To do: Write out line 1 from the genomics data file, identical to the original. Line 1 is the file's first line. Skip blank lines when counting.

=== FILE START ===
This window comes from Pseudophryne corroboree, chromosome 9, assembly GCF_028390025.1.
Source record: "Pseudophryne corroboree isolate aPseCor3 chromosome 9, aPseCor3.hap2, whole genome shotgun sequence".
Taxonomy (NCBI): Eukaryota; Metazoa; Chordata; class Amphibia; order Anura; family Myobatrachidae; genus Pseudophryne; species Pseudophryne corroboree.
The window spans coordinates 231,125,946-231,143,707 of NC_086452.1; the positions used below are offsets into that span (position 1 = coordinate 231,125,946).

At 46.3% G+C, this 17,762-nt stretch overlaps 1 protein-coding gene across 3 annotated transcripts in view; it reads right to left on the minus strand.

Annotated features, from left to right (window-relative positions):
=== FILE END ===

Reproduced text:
This window comes from Pseudophryne corroboree, chromosome 9, assembly GCF_028390025.1.